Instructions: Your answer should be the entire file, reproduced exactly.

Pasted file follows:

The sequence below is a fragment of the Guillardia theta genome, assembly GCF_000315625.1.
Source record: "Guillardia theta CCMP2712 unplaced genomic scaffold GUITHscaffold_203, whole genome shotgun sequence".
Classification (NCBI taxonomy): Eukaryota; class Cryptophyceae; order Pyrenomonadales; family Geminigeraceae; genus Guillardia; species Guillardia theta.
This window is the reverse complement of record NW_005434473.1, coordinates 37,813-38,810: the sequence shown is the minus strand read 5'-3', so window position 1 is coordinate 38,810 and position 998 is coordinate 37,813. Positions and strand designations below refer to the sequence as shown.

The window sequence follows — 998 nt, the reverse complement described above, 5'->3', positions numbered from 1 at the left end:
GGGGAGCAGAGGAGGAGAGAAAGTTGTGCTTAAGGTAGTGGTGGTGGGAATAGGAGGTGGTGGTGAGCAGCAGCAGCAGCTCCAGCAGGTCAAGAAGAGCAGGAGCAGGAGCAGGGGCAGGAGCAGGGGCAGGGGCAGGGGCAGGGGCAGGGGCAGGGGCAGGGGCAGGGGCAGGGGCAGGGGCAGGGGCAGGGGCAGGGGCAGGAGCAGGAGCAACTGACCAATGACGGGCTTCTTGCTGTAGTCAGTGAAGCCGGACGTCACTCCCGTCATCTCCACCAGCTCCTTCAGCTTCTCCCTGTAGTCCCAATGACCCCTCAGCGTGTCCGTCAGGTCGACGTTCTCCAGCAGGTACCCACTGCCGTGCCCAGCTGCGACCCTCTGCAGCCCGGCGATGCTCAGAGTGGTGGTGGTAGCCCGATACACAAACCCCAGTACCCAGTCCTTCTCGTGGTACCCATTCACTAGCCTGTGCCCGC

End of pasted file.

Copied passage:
The sequence below is a fragment of the Guillardia theta genome, assembly GCF_000315625.1.
Source record: "Guillardia theta CCMP2712 unplaced genomic scaffold GUITHscaffold_203, whole genome shotgun sequence".
Classification (NCBI taxonomy): Eukaryota; class Cryptophyceae; order Pyrenomonadales; family Geminigeraceae; genus Guillardia; species Guillardia theta.
This window is the reverse complement of record NW_005434473.1, coordinates 37,813-38,810: the sequence shown is the minus strand read 5'-3', so window position 1 is coordinate 38,810 and position 998 is coordinate 37,813. Positions and strand designations below refer to the sequence as shown.

The window sequence follows — 998 nt, the reverse complement described above, 5'->3', positions numbered from 1 at the left end:
GGGGAGCAGAGGAGGAGAGAAAGTTGTGCTTAAGGTAGTGGTGGTGGGAATAGGAGGTGGTGGTGAGCAGCAGCAGCAGCTCCAGCAGGTCAAGAAGAGCAGGAGCAGGAGCAGGGGCAGGAGCAGGGGCAGGGGCAGGGGCAGGGGCAGGGGCAGGGGCAGGGGCAGGGGCAGGGGCAGGGGCAGGGGCAGGGGCAGGGGCAGGAGCAGGAGCAACTGACCAATGACGGGCTTCTTGCTGTAGTCAGTGAAGCCGGACGTCACTCCCGTCATCTCCACCAGCTCCTTCAGCTTCTCCCTGTAGTCCCAATGACCCCTCAGCGTGTCCGTCAGGTCGACGTTCTCCAGCAGGTACCCACTGCCGTGCCCAGCTGCGACCCTCTGCAGCCCGGCGATGCTCAGAGTGGTGGTGGTAGCCCGATACACAAACCCCAGTACCCAGTCCTTCTCGTGGTACCCATTCACTAGCCTGTGCCCGC